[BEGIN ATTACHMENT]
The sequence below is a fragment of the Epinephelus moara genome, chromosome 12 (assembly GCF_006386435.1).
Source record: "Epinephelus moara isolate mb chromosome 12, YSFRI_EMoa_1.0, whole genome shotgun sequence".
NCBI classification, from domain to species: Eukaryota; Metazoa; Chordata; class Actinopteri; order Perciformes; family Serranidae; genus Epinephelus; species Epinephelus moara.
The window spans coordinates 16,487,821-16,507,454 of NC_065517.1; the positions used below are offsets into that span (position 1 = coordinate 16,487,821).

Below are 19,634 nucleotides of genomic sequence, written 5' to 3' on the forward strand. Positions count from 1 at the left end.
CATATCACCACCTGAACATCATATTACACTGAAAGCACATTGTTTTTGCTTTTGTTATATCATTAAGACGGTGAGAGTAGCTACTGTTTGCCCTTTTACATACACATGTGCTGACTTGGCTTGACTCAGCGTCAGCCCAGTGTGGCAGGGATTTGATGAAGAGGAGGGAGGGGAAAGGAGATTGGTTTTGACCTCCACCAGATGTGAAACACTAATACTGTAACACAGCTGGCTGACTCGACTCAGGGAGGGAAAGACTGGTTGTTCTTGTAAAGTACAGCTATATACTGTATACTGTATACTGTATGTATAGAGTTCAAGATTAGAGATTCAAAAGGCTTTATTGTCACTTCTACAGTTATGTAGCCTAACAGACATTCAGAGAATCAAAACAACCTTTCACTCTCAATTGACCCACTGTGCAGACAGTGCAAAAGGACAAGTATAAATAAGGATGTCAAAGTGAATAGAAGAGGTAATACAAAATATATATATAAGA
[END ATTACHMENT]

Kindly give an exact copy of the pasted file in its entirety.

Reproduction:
The sequence below is a fragment of the Epinephelus moara genome, chromosome 12 (assembly GCF_006386435.1).
Source record: "Epinephelus moara isolate mb chromosome 12, YSFRI_EMoa_1.0, whole genome shotgun sequence".
NCBI classification, from domain to species: Eukaryota; Metazoa; Chordata; class Actinopteri; order Perciformes; family Serranidae; genus Epinephelus; species Epinephelus moara.
The window spans coordinates 16,487,821-16,507,454 of NC_065517.1; the positions used below are offsets into that span (position 1 = coordinate 16,487,821).

Below are 19,634 nucleotides of genomic sequence, written 5' to 3' on the forward strand. Positions count from 1 at the left end.
CATATCACCACCTGAACATCATATTACACTGAAAGCACATTGTTTTTGCTTTTGTTATATCATTAAGACGGTGAGAGTAGCTACTGTTTGCCCTTTTACATACACATGTGCTGACTTGGCTTGACTCAGCGTCAGCCCAGTGTGGCAGGGATTTGATGAAGAGGAGGGAGGGGAAAGGAGATTGGTTTTGACCTCCACCAGATGTGAAACACTAATACTGTAACACAGCTGGCTGACTCGACTCAGGGAGGGAAAGACTGGTTGTTCTTGTAAAGTACAGCTATATACTGTATACTGTATACTGTATGTATAGAGTTCAAGATTAGAGATTCAAAAGGCTTTATTGTCACTTCTACAGTTATGTAGCCTAACAGACATTCAGAGAATCAAAACAACCTTTCACTCTCAATTGACCCACTGTGCAGACAGTGCAAAAGGACAAGTATAAATAAGGATGTCAAAGTGAATAGAAGAGGTAATACAAAATATATATATAAGA